Relive Your Favorite Childhood Fairy Tales With Ravel's 'Ma Mère l'Oye'

Image: John Keogh

Folks, it’s spring. Maybe not where you are, but it is where I am, and that’s a thing to be excited for. I have a sunburn, for example, which feels new and exciting and unrelentingly pleasant, as least for now, until my skins falls off. Anyway, speaking of “unrelentingly pleasant,” remember our friend Maurice Ravel? In the mess of all of our moody and Romantic Germans, he was the French composer I spent 1,000 words trying to figure out if he fucks? (More or less: yes, he does.) Well, I want to return to him, and even earlier on in his career, to a piece of music that is tonally the opposite of Bolero. It’s his 1911 suite, Ma Mère l’Oye, or… [drumroll for an English translation] Mother Goose!

Now don’t get riled: I know this is music for children and this is a column for adults, but Ma Mère l’Oye is one of the most enchanting pieces I’ve had the delight of playing. Many of my high school and college playing experiences were vaguely traumatic, for one reason or another, but this is one that brings back only fond memories, which, who knows, maybe it’s just nostalgia talking. Ravel originally composed to the piece for children of his friends to play and enjoy — composers were always doing shit like this, it seems, meeting nice children and being like, “look, I wrote you a nice piece of music about childhood” — and then later adapted it from piano to orchestra to a full ballet. The recording we’re listening to this week is the full ballet by the New York Philharmonic in 1971.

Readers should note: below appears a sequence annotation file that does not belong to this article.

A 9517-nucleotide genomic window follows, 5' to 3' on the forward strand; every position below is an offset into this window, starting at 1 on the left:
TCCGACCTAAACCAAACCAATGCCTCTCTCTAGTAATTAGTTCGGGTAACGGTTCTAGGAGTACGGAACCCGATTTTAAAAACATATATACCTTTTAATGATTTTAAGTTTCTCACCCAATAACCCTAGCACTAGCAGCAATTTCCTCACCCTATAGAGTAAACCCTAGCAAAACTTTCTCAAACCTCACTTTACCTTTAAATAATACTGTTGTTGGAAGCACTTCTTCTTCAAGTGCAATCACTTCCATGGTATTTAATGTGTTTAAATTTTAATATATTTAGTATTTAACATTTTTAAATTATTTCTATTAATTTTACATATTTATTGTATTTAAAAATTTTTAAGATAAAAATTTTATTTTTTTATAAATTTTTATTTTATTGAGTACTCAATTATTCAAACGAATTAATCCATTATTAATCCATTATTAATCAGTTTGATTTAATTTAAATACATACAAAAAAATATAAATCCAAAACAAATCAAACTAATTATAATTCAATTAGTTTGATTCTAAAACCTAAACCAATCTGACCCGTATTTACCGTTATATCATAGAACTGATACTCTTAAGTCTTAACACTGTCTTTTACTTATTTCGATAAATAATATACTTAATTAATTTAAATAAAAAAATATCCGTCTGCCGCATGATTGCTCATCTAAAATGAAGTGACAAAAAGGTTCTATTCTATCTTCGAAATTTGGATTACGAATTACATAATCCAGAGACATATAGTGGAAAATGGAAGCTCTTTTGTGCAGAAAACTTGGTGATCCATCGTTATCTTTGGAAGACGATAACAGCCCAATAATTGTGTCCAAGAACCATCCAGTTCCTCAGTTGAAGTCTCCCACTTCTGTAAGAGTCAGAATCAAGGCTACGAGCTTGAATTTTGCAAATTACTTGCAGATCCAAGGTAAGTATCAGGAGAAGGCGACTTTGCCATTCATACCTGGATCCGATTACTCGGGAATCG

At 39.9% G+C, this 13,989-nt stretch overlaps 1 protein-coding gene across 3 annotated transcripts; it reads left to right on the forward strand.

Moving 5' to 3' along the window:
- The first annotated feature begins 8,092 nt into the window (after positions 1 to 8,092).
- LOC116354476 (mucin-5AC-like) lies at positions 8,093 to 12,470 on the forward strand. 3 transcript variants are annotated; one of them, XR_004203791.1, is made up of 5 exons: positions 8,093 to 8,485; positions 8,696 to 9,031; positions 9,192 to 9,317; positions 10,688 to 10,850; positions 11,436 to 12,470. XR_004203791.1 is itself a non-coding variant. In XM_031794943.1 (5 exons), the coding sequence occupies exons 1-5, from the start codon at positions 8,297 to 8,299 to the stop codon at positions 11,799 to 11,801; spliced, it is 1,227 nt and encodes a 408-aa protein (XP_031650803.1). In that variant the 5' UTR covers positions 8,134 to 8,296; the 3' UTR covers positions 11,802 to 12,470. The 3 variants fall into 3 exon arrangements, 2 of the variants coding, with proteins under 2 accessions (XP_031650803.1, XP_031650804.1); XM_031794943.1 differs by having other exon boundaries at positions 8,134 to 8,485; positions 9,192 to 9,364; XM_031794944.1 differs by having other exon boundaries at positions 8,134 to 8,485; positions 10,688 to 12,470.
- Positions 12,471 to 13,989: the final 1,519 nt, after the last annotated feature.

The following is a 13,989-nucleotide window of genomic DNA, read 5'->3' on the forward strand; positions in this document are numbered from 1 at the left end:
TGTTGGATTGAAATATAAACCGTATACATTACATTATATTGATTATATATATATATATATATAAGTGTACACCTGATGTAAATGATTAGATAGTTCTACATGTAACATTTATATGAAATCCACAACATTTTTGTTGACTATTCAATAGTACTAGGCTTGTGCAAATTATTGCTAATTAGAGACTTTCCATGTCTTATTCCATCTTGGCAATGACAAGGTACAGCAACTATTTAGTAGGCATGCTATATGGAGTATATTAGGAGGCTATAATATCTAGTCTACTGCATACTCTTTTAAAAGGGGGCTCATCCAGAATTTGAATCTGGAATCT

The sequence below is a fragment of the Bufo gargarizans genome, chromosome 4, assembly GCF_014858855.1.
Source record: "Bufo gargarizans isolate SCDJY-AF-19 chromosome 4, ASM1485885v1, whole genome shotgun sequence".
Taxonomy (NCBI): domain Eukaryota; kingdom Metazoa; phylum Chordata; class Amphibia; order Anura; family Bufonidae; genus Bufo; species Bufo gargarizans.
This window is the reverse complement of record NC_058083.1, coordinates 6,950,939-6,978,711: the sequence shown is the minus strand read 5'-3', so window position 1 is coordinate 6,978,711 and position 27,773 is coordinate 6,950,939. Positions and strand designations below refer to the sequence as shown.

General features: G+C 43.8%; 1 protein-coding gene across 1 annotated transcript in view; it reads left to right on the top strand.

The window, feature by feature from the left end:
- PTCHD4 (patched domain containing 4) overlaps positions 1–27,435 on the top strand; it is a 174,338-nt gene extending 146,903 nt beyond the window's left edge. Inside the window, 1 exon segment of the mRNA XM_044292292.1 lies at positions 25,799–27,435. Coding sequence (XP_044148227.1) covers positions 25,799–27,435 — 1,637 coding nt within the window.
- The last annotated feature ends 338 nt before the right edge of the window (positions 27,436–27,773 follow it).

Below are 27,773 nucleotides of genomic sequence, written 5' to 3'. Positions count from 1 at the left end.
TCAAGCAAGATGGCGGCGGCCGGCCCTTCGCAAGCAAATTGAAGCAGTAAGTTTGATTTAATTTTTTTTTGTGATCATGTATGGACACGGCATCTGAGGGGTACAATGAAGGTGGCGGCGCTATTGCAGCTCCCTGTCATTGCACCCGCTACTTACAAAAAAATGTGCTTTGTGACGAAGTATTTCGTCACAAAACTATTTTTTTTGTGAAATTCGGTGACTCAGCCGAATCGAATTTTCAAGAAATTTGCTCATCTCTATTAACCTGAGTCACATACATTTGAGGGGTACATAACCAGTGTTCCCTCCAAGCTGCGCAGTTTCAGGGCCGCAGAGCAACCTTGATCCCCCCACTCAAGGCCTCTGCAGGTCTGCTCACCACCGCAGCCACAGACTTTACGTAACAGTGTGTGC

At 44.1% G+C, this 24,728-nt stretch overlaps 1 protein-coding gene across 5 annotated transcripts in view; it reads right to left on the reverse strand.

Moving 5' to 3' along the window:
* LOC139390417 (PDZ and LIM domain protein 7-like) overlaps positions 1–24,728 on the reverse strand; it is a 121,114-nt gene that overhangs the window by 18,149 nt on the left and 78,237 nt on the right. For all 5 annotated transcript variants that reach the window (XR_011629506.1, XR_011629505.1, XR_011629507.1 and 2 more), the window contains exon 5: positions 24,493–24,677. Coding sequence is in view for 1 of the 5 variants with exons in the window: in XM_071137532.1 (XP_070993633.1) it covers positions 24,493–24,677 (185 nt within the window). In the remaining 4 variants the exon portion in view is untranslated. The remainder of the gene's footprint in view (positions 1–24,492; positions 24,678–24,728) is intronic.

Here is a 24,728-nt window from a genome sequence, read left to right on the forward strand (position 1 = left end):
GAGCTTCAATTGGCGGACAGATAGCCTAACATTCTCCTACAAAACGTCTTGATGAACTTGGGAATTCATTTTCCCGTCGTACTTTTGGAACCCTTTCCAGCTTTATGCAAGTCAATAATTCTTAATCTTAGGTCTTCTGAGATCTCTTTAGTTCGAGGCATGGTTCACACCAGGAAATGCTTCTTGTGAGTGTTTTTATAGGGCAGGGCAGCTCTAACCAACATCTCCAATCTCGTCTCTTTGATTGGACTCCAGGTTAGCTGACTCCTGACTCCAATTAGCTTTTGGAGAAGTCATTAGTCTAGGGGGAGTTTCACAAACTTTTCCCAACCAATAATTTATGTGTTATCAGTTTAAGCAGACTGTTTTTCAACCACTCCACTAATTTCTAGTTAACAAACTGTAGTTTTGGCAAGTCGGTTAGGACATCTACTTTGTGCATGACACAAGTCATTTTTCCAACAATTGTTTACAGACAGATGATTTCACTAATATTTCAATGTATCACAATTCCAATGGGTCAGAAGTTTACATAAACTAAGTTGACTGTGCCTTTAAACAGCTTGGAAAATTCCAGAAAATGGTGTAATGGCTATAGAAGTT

It begins with a light and airy Prélude — equal parts sleepy woodwinds and muted fanfare. Think of it as all of the members of the orchestra waking up slowly, easing themselves into the universe of these nursery rhymes. From there, with a hearty and almost foreboding crescendo, it’s right into the Danse du rout et scène, or the Spinning wheel dance and scene. A dance and a scene? Jackpot, baby. And what a dance this is: bouncing flutes and clarinet, runs on the harp (there’s harp here!), even a little bit of snare drum to keep rhythm in parts. Now I know you’re thinking or asking or typing a rude comment on Medium dot com, “Fran, what the heck nursery rhyme or Mother Goose story is the spinning wheel?” Buddy, get it together: we’re talking, of course, about Sleeping Beauty, and the spinning wheel that she pricked her finger on. It’s the rush of the song that indicates she’s going too fast, not paying attention, all the while allowing herself to fall victim to her curse.